ANET 486 EA.271. Milkilu letter mentioning the Apiru.

ANET 487 RA, XIX, p.106 Shuwardata and Abdi Heba fight against the Apiru chief. Lists: Acco: Judges 1:31, Achshaph: Joshua 12:20

ANET 487 RA, XXXi, pp.125-136 Mentions Milkilu as prince of Gezer.

ANET 488 EA.287 Princes of Gezer and Shechem surrendering to the Apiru. Lists: Lachish: Joshua 12:11, Gezer: Joshua 12:12, Ashkelon: Judges 1:18

ANET 489 EA 287 Mentions Labayu as prince of Shechem. Lists: Shechem: Joshua 20:7, Carmel: Joshua 12:22, Beth-Shean: Joshua 17:11, Gaza: Joshua 10:41, Jerusalem: Joshua 12:10

ANET 489 EA 289: Lists: Jerusalem: Joshua 12:10

ANET 489 EA.290. Gezer and Gath allied with the Apiru' Lists: Gath: Joshua 11:12, Keilah: Joshua 15:44, Bethlehem: Joshua 9:15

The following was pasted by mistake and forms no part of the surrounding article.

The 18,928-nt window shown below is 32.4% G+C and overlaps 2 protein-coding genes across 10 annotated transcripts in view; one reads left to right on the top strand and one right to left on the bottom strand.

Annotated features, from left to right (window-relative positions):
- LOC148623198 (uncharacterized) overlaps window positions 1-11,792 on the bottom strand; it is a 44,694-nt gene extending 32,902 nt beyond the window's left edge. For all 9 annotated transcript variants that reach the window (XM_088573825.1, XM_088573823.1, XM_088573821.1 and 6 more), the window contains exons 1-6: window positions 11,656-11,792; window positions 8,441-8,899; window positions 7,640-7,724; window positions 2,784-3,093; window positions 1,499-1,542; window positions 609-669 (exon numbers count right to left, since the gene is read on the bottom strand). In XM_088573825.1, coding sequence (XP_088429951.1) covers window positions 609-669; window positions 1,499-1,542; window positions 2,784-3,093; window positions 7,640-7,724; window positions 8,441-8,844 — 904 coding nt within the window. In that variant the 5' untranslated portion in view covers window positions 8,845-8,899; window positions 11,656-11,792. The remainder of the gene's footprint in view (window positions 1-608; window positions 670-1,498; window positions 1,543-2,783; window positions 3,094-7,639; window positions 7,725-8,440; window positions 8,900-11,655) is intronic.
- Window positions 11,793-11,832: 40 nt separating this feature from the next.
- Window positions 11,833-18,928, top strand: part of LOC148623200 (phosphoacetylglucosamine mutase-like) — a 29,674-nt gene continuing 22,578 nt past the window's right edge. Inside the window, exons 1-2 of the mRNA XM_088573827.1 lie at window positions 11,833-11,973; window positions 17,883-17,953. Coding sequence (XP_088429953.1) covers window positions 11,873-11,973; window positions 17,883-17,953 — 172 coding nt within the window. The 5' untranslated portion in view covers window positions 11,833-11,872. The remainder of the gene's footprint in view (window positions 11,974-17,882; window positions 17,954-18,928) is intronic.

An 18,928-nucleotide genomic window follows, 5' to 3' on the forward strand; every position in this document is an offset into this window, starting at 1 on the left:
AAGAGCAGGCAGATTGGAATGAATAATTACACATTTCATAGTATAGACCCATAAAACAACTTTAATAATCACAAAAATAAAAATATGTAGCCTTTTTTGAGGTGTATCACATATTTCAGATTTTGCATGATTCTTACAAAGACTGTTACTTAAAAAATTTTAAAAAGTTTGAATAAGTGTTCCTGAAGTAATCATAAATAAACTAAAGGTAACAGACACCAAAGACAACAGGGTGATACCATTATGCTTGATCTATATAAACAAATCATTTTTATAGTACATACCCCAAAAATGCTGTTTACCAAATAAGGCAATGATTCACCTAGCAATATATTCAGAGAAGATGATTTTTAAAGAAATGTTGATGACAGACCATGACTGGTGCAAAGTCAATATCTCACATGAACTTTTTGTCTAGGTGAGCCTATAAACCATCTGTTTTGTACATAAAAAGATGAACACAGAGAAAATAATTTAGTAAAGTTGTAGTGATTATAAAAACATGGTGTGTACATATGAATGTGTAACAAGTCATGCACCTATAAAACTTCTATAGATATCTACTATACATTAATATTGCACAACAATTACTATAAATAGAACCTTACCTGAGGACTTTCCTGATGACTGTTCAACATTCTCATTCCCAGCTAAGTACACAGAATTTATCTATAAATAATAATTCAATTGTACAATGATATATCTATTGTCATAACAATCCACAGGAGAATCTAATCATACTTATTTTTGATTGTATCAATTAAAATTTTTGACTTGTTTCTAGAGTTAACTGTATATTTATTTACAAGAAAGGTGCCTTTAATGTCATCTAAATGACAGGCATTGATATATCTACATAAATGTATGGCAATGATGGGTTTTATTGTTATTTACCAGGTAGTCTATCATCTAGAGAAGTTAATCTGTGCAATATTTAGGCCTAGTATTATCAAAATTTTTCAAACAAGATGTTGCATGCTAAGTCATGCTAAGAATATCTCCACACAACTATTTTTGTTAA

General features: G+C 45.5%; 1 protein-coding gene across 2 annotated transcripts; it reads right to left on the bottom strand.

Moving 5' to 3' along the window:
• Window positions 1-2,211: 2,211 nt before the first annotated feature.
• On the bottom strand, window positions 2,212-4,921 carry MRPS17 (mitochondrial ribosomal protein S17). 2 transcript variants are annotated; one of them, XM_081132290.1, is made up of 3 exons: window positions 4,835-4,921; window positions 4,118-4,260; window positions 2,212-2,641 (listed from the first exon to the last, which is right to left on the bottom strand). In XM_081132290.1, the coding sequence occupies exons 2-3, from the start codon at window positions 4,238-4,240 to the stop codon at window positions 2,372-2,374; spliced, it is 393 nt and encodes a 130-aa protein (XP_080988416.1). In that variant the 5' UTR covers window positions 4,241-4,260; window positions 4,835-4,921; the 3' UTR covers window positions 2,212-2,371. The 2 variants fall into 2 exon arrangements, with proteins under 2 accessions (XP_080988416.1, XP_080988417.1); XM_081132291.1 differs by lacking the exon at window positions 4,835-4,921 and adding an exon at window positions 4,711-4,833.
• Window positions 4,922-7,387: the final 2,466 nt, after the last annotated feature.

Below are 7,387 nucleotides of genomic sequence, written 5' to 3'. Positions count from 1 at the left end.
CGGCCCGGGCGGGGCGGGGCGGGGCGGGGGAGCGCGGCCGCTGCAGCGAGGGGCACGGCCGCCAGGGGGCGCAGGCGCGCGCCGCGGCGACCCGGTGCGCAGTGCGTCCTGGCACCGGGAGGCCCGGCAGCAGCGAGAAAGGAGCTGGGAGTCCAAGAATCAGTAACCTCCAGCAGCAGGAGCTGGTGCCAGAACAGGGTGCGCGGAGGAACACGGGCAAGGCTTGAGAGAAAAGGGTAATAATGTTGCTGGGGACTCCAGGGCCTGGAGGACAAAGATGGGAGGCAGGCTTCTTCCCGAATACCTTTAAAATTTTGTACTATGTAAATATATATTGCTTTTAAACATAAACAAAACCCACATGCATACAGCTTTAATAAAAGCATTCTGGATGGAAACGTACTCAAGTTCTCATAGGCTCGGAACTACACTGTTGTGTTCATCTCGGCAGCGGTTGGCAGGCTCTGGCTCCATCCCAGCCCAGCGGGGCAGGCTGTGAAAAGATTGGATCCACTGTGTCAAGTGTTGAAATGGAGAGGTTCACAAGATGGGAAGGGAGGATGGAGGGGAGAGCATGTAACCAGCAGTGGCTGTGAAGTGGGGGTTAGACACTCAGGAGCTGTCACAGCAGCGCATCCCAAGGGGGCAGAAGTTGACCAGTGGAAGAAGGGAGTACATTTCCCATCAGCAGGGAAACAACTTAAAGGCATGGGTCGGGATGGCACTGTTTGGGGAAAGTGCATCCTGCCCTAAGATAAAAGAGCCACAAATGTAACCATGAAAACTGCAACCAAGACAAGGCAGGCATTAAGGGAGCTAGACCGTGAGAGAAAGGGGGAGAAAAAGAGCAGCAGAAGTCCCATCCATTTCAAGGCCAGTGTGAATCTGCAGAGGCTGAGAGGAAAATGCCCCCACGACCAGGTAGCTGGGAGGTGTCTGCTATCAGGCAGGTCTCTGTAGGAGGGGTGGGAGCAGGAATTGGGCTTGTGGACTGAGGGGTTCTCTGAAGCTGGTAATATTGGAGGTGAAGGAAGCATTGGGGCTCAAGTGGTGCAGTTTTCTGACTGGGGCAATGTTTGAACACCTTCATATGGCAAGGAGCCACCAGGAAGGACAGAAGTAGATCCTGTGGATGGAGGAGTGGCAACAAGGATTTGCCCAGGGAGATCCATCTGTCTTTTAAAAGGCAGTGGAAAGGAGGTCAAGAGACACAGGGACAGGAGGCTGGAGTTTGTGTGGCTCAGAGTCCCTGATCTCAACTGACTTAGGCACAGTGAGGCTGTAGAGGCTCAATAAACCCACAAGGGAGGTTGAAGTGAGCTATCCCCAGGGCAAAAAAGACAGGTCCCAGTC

ANET 485 EA 244 Lists: Megiddo.

ANET 484 RA, XIX, p.100 Lists: Canaan.

pg. 242-243 Thutmose III listed cities under Egyptian Rule, On that list is the following cities which were later taken by Joshua in the conquest of Canaan listed in the Bible: Makkedah, Megiddo, Gezer, Meron, Achshaph, Taanach, Kadesh, Dibon, Ashtarith, Edrei, Socho, Migdol, Beth-Anath, Beth-Sean, Geba, Beeroth, Anaharath, Kishion, Rehob, Chinnero, and Hazor. After this time, Amenhotep II mentions only Hazor as under his rule sometime during his reign. The rest are not mentioned either in his reign, or his successors Thutmose IV and Amenhotep III. Therefore it can be deduced that the conquest of Canaan happened most likely in the reign of Amenhotep II or his successors.

The Best of Josh Mcdowell (A Ready Defense), Author: Josh Mcdowell. ISBN 0-89840-281-6 PG.104 (Habiru inscription)